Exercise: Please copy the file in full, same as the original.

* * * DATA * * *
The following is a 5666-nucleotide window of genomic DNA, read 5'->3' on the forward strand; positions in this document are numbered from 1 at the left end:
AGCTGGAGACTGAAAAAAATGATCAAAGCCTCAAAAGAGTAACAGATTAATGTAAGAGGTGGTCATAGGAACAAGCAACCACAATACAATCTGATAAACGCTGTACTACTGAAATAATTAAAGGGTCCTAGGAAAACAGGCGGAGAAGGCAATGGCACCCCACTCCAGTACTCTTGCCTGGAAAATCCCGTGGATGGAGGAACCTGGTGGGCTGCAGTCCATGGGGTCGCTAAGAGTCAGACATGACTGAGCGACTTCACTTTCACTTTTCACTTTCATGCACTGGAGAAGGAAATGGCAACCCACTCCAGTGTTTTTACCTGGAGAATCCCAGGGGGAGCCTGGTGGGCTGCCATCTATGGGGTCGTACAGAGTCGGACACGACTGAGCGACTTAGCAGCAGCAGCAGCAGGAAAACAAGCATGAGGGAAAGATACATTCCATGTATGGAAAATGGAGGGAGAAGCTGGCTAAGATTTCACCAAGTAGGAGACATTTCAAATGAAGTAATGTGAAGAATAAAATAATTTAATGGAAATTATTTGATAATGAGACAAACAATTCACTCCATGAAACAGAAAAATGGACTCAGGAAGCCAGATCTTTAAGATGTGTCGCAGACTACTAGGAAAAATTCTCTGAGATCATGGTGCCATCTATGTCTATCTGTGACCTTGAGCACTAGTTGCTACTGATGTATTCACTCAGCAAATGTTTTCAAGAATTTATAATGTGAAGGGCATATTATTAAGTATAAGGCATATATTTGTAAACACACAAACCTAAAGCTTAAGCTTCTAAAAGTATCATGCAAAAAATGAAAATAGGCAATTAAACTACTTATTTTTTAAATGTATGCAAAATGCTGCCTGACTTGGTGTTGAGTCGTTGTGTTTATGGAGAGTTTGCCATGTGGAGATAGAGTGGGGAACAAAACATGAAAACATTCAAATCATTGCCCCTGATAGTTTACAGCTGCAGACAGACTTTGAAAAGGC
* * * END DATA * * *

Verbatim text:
The following is a 5666-nucleotide window of genomic DNA, read 5'->3' on the forward strand; positions in this document are numbered from 1 at the left end:
AGCTGGAGACTGAAAAAAATGATCAAAGCCTCAAAAGAGTAACAGATTAATGTAAGAGGTGGTCATAGGAACAAGCAACCACAATACAATCTGATAAACGCTGTACTACTGAAATAATTAAAGGGTCCTAGGAAAACAGGCGGAGAAGGCAATGGCACCCCACTCCAGTACTCTTGCCTGGAAAATCCCGTGGATGGAGGAACCTGGTGGGCTGCAGTCCATGGGGTCGCTAAGAGTCAGACATGACTGAGCGACTTCACTTTCACTTTTCACTTTCATGCACTGGAGAAGGAAATGGCAACCCACTCCAGTGTTTTTACCTGGAGAATCCCAGGGGGAGCCTGGTGGGCTGCCATCTATGGGGTCGTACAGAGTCGGACACGACTGAGCGACTTAGCAGCAGCAGCAGCAGGAAAACAAGCATGAGGGAAAGATACATTCCATGTATGGAAAATGGAGGGAGAAGCTGGCTAAGATTTCACCAAGTAGGAGACATTTCAAATGAAGTAATGTGAAGAATAAAATAATTTAATGGAAATTATTTGATAATGAGACAAACAATTCACTCCATGAAACAGAAAAATGGACTCAGGAAGCCAGATCTTTAAGATGTGTCGCAGACTACTAGGAAAAATTCTCTGAGATCATGGTGCCATCTATGTCTATCTGTGACCTTGAGCACTAGTTGCTACTGATGTATTCACTCAGCAAATGTTTTCAAGAATTTATAATGTGAAGGGCATATTATTAAGTATAAGGCATATATTTGTAAACACACAAACCTAAAGCTTAAGCTTCTAAAAGTATCATGCAAAAAATGAAAATAGGCAATTAAACTACTTATTTTTTAAATGTATGCAAAATGCTGCCTGACTTGGTGTTGAGTCGTTGTGTTTATGGAGAGTTTGCCATGTGGAGATAGAGTGGGGAACAAAACATGAAAACATTCAAATCATTGCCCCTGATAGTTTACAGCTGCAGACAGACTTTGAAAAGGC